Non-invasive monitoring bracelet could help the 55 million people globally with dementia
Mdoloris, specialist in medical pain monitoring technologies, has unveiled a new connected bracelet to track the wellbeing and pain of a range of non-verbal or cognitively impaired people.
The assistive device, ANI Guardian, miniaturises a patented technology that was, until now, only available in hospitals.
Reliable, continuous, and non-invasive, the bracelet remotely shares data to caregivers, family and medical specialists in real time. Ideal for both indoor and outdoor use, the wireless bracelet features 24-hour continuous monitoring for a on a one-hour charge. It does not require any installation and eases the lives of patients under care.
According to the World Health Organization (WHO), an estimated 55 million people worldwide have a form of dementia.
These patients are often unable to self-report their level of pain and comfort, which places them at increased risk for under-diagnosed and under-treated pain. This also concerns people on the autistic spectrum, in palliative care, or who have multiple disabilities.
Mdoloris says that ANI Guardian will “revolutionise” the lives of tens of millions of people in hospital or at home. It can replace current methods like comfort scales with an objective, easy to use, wearable device.
Building on prior Mdoloris pain monitoring products that have been successfully used in hospitals – such as La Paz in Madrid, Spain, for a study on video games and cancer – it uses signals from the nervous system to accurately track and display the patient’s pain and comfort levels at all times, removing the subjectivity of pain measurement for non-verbal patients.
Fabien Pagniez, CEO and Founder of Mdoloris, said: “With our connected bracelet, we wanted to democratise and simplify a technology that was up until now only used in hospitals.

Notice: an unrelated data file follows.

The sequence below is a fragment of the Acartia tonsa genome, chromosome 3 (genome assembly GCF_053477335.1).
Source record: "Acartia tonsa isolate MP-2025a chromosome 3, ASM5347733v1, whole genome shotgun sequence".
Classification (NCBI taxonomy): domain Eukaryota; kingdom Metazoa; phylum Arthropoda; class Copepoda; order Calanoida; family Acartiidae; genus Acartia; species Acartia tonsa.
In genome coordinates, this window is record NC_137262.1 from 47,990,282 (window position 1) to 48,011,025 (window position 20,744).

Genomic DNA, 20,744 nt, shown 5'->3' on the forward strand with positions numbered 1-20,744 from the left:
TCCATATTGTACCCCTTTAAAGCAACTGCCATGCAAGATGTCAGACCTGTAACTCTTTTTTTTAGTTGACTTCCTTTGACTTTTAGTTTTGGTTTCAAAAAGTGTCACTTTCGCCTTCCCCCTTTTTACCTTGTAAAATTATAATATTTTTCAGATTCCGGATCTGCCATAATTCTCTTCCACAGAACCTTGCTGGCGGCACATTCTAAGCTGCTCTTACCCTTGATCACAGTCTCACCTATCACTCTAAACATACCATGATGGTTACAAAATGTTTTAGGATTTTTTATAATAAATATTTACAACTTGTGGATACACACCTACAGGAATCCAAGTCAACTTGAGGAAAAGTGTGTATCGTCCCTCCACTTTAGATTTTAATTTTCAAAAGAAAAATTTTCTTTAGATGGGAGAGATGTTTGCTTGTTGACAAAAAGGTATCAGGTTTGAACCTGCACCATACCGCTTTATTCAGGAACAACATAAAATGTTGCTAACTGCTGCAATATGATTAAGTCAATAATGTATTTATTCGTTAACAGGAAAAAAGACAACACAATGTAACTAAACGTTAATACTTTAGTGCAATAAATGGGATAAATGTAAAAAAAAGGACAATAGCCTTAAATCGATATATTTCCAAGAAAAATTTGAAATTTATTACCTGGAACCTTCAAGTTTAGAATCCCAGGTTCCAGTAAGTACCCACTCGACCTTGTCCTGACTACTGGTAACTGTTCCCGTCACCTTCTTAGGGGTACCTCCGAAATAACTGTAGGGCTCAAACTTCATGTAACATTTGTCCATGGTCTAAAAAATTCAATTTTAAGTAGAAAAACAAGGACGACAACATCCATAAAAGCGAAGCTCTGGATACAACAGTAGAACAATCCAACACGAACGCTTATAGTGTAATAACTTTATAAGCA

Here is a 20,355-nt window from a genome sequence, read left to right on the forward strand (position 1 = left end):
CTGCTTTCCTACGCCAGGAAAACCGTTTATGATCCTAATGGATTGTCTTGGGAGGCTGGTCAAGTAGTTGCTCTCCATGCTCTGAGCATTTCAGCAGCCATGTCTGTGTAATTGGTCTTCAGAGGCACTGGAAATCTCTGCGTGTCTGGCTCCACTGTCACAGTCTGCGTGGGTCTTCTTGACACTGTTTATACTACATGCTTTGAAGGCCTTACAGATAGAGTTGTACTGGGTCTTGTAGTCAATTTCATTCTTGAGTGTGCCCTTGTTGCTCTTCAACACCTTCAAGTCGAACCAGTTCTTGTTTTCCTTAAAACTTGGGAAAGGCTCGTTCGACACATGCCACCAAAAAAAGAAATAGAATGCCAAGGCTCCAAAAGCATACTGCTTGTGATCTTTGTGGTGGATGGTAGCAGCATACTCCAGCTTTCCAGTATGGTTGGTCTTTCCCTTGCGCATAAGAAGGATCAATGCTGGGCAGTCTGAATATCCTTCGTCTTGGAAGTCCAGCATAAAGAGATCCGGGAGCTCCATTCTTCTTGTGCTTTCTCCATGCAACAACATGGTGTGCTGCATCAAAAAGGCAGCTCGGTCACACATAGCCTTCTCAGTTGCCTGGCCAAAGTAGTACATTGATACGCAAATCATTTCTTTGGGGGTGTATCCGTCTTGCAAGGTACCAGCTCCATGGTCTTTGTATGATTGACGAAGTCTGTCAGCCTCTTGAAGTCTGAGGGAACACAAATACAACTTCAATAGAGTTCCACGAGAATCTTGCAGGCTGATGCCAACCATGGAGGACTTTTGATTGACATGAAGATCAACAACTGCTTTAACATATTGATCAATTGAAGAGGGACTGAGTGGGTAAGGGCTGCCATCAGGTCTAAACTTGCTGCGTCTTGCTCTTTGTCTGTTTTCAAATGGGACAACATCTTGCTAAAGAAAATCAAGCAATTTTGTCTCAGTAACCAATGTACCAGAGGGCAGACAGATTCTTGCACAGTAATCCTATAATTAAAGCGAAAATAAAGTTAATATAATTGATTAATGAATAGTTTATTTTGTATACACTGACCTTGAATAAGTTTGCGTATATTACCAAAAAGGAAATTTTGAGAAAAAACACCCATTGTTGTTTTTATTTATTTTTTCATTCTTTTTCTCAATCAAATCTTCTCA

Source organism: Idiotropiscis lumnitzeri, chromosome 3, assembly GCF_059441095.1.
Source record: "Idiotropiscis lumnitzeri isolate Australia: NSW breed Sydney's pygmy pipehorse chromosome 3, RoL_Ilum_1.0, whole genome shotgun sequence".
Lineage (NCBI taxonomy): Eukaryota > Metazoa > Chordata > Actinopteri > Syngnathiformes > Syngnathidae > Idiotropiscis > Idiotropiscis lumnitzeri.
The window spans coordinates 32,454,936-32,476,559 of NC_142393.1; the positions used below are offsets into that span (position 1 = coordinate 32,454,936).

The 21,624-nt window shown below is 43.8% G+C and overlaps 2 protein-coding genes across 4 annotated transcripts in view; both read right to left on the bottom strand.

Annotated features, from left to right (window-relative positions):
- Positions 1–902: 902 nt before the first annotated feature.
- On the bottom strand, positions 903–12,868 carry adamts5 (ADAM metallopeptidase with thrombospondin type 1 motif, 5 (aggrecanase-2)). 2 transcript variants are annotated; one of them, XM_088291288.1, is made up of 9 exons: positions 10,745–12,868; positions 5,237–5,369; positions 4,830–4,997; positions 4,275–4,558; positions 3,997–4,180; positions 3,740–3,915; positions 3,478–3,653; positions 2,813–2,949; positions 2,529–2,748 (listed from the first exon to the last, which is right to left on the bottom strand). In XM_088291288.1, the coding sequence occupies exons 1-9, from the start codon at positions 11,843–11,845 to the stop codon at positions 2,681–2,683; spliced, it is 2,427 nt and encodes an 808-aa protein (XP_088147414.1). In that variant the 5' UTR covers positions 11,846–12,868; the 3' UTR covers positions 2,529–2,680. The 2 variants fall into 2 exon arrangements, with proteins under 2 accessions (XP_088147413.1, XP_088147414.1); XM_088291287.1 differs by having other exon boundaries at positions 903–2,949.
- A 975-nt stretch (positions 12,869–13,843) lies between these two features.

“This wireless, wearable sensor is worn by the patient like a bracelet while using our unique indicator, the parasympathetic tone. We wish to address people suffering from strong cognitive disorders such as Alzheimer’s, on the autism spectrum or people at the end of life. It regards all those who have lost the ability to communicate to ensure that they are comfortable and maintain their dignity.”
Attached to a washable and reusable textile solution, the device is easy to set up, with one button to turn it on and off.
The data from the bracelet is sent via Bluetooth to a connected smartphone application, allowing caregivers to easily track data history and progression over time. Physicians can also set automatic alarms if a patient’s comfort drops below a certain range. The bracelet’s multi-user technology further allows for use on multiple patients, for example in hospital or clinic settings.
The Mdoloris technology measures Heart Rate Variability, a phenomenon that controls the regulation of the cardiovascular system via the Autonomous Nervous System. It is based on obtaining a Parasympathetic tone index, scientifically evaluated on a numerical value between 0 and 100.
A high index reflects optimal comfort while a rather low index reveals discomfort and surgical stress that can be caused by the care performance, can lead to post-operative pain, inflammation response, and more.
This index is calculated from a proprietary ANI sensor provided to monitor pain in a comfort zone between 50 and 70. The ANI technology has been developed after more than 23 years of academic research conducted at Lille CHRU (one of France’s major hospitals and medical research facilities) and hundred publications, Mdoloris says.
Pending launch, the prototype is already in use in Lille and Strasbourg, where the Geprovas are using the assistive technology to monitor surgeons during training and/or a surgery.
ANI Guardian is expected to be available worldwide by June 2023, including in the UK.